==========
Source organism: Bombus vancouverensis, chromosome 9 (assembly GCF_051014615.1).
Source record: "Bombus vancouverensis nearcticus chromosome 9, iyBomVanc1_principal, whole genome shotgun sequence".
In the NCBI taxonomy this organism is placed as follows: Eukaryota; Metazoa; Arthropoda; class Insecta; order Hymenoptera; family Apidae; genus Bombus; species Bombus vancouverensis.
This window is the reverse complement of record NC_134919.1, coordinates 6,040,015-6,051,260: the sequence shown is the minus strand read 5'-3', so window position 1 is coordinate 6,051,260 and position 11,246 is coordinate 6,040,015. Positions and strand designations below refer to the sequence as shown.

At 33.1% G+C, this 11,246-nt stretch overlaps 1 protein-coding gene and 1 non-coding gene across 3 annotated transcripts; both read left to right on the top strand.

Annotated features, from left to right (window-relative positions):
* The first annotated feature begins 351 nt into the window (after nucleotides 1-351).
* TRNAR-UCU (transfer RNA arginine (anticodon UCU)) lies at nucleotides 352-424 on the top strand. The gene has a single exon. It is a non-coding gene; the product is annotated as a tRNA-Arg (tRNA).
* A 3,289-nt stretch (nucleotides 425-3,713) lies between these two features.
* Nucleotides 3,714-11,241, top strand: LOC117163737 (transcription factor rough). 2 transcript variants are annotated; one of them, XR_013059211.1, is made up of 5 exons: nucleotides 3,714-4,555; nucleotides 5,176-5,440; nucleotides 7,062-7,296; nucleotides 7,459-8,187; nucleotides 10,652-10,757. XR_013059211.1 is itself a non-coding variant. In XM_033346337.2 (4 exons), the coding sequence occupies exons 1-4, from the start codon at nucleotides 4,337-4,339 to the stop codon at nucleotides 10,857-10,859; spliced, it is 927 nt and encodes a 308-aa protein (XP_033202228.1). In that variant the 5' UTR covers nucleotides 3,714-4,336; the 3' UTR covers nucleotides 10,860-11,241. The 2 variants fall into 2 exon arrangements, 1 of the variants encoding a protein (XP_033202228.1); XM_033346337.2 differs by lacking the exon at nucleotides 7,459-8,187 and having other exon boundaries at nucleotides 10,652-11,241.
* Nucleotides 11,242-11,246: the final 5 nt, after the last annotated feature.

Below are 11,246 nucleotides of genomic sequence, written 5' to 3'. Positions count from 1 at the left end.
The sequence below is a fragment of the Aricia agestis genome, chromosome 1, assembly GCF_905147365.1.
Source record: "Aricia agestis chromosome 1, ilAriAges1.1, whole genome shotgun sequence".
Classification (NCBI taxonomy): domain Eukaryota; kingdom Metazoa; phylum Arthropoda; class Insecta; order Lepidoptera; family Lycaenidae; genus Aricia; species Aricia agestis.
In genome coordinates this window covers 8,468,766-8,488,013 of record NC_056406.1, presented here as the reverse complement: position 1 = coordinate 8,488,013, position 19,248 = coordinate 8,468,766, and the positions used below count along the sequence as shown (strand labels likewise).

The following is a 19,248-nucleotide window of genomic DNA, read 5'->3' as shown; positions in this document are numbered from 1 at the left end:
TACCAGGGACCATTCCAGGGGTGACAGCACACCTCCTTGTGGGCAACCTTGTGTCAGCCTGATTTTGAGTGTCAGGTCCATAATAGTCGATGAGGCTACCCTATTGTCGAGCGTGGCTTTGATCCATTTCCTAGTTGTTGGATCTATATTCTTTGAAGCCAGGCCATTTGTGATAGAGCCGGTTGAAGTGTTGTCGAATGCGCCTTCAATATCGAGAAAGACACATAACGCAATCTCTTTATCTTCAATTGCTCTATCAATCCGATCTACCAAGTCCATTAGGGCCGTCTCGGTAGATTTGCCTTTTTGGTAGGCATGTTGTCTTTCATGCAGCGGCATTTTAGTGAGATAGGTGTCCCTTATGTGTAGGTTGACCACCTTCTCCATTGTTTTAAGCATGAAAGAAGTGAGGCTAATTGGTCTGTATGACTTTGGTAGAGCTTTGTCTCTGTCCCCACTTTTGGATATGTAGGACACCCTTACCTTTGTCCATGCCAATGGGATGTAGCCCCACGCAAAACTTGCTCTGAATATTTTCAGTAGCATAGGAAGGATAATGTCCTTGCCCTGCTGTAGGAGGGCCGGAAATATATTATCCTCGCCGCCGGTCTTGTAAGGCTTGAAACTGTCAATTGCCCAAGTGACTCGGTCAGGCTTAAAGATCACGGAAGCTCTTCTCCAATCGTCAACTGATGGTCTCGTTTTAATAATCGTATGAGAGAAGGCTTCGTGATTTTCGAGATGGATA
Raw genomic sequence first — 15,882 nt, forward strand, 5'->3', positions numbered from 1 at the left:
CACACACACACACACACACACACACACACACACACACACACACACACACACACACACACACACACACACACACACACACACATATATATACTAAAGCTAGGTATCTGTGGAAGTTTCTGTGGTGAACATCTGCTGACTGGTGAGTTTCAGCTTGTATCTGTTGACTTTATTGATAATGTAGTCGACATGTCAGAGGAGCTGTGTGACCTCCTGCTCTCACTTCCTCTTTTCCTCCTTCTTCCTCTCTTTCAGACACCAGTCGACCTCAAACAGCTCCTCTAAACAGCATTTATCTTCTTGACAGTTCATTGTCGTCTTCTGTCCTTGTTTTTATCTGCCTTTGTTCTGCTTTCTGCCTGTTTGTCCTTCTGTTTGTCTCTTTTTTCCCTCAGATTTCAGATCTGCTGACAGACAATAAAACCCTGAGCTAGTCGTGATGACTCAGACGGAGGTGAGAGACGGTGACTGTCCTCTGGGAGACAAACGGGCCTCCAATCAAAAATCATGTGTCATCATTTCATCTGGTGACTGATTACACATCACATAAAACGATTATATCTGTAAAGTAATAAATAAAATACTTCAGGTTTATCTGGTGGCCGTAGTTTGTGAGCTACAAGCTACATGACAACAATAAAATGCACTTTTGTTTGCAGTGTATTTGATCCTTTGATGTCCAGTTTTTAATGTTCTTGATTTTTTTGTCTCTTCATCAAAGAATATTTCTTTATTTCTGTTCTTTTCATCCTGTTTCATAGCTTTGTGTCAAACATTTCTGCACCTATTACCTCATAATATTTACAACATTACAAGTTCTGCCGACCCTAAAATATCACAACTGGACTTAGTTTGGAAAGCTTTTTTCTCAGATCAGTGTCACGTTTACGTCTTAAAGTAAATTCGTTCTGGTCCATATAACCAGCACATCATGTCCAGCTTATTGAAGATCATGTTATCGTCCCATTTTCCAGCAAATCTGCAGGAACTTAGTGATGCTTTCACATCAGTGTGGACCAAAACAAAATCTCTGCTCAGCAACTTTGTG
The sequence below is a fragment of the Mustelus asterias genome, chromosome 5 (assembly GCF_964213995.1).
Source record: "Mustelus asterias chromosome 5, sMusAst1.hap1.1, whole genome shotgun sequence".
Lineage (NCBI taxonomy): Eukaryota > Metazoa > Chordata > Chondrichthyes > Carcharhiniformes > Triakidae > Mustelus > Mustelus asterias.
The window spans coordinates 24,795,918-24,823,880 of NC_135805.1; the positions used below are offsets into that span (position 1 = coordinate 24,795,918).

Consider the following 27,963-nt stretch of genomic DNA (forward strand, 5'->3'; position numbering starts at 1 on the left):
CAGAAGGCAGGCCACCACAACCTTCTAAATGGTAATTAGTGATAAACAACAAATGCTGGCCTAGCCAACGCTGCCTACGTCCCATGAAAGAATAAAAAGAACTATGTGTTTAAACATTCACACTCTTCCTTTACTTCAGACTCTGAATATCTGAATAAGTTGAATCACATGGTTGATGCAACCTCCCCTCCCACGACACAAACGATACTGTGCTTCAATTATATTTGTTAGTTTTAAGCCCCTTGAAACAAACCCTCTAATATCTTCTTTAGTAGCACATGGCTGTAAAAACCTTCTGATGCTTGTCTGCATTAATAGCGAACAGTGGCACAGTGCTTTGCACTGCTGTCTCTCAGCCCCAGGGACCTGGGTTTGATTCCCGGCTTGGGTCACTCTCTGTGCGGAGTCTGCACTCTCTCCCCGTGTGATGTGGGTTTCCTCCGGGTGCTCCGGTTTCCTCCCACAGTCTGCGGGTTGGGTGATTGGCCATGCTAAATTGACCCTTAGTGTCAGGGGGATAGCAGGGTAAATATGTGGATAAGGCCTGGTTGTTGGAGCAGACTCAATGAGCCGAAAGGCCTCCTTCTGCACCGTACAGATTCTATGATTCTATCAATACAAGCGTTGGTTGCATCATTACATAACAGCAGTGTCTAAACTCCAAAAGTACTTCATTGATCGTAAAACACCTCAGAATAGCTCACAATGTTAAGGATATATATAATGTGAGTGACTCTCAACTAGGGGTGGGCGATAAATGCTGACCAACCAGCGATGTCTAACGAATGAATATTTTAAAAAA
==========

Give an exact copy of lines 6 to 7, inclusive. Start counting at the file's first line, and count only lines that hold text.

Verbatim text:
Annotated features, from left to right (window-relative positions):
* The first annotated feature begins 351 nt into the window (after nucleotides 1-351).